Both officers had their body cameras switched off.[34] Minneapolis introduced police body cameras in 2016, but their activation was not mandatory in all situations.[35] No audio or video recordings captured the killing,[27] although a 16-year-old cyclist took cell-phone video of the scene after the shooting.[36]

Reactions[edit]
Attorney statements[edit]
Harrity's attorney, Fred Bruno, told the Star Tribune "it's certainly reasonable" to assume any officer would be concerned about an ambush. He referenced the recent death of a New York City officer killed in her squad car.[37]

Damond's family retained attorney Robert Bennett, the same lawyer who represented the family of Philando Castile. In a televised interview, he dismissed the claims of Harrity's attorney (that it was reasonable for the officers to fear ambush) as "disinformation".[38]

United States[edit]
The day after the killing, a vigil in Damond's honor was held at the site of her death in the alleyway entrance located on the north side of West 51st Street between Xerxes Avenue South and Washburn Avenue South in Minneapolis.[39] Several days after the killing, hundreds marched to Beard's Plaisance Park in Minneapolis, in honor of Damond.[40] A memorial service for Damond was held on 11 August 2017, on the shore of Lake Harriet in Minneapolis. The service was at the bandshell and there was a silent walk around the lake afterwards. It was attended by Damond's family and fiancé, and about 1000 mourners.[41][42]

The American Civil Liberties Union (ACLU) issued a statement calling the disuse of body cameras "unacceptable". Blue Lives Matter countered, claiming officers making a simple area check have no reason to use them. The ACLU answered that police should at least start recording after a shooting occurs.[43]

On July 19, 2017, Republican Michele Bachmann, who had represented Minnesota's 6th congressional district in the U.S. Congress from January 2007 through January 2015, stated during a speech at the Eighth Annual Hog Roast and Republican gubernatorial forum in Waconia that Noor was an "affirmative-action hire". Speaking to World Net Daily, Bachmann stated, "Noor comes from the mandated cover-up women culture. That's why I'm wondering if they'll ask whether his cultural views led him to shoot her. That's something, if true, I can't imagine the progressives would allow to get out."[44]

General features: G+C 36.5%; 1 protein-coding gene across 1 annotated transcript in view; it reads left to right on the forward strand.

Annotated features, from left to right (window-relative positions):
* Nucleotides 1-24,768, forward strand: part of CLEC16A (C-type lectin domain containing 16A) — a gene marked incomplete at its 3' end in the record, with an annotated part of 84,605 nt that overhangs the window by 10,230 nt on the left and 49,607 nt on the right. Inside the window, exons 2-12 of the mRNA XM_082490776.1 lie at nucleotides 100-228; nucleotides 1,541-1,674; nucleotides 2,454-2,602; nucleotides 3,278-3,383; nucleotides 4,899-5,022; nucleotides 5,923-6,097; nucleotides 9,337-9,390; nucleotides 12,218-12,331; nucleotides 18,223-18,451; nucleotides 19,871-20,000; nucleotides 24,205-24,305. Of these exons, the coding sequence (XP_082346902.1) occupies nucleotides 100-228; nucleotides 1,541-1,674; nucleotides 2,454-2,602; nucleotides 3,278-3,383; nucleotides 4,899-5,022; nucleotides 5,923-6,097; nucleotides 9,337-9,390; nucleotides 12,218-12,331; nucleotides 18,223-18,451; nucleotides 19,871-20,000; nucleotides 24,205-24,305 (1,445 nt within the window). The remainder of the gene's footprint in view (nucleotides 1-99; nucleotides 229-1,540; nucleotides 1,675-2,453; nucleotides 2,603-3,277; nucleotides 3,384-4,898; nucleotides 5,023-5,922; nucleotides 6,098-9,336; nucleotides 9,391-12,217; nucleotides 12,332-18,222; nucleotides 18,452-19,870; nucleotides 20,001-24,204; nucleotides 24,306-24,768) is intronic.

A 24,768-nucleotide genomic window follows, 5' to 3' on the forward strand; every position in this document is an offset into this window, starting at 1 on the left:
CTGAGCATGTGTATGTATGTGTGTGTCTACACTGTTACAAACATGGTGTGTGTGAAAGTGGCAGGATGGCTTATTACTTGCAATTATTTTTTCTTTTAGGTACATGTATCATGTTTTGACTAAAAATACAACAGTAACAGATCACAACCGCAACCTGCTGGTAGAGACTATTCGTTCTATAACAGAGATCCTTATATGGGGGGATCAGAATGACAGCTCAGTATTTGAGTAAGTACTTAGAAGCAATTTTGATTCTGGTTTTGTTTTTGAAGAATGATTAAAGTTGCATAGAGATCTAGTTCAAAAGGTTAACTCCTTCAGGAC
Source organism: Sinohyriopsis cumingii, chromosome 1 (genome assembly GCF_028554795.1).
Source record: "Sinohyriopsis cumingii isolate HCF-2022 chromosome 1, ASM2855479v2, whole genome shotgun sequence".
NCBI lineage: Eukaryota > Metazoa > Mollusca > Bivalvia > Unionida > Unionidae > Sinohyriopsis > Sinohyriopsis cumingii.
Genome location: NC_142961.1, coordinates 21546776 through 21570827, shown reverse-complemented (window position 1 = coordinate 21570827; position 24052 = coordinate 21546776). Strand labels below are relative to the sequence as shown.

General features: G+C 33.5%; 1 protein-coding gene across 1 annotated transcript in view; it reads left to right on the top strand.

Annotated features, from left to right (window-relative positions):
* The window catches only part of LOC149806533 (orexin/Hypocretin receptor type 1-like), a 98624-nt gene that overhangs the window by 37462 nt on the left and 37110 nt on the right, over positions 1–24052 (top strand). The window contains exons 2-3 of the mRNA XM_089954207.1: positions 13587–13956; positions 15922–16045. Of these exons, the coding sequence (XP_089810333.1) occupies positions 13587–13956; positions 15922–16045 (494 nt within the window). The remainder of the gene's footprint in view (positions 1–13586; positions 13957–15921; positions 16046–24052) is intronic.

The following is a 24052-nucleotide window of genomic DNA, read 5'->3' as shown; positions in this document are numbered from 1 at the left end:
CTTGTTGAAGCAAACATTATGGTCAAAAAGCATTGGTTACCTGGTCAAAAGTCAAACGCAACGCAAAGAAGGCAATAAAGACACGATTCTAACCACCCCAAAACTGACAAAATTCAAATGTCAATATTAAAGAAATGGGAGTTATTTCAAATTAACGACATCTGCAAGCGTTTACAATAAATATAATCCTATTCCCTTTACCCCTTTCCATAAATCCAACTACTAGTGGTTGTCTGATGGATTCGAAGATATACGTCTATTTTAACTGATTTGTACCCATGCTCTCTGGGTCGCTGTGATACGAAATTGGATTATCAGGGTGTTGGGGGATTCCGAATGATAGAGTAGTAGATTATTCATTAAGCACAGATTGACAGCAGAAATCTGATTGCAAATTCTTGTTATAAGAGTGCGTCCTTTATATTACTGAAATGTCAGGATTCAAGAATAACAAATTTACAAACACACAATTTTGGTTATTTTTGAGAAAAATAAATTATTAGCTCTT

Australia[edit]
Australian Prime Minister Malcolm Turnbull said the Australian government wanted answers:[45]

This is a shocking killing. It's inexplicable. How can a woman out in the street in her pajamas seeking assistance from the police be shot like that? We are demanding answers on behalf of her family. It's truly a tragic killing there in Minneapolis. Something clearly went tragically wrong. It seems inexplicable. It's a tragic loss.​
Damond's family and friends held a sunrise vigil for her at Freshwater Beach on July 19, 2017.[46] A further sunrise vigil was conducted at the same beach on July 15, 2018.[47]

Investigation and prosecution of Noor[edit]
Investigation[edit]
An application for a search warrant to search the alley where the shooting occurred, referring to the shooting incident, stated: "Upon police arrival, a female 'slaps' the back of the patrol squad. After that, it is unknown to BCA agents what exactly happened, but the female became deceased in the alley."[48] Among items collected were fingerprints from the rear cargo door window of the squad car.[49]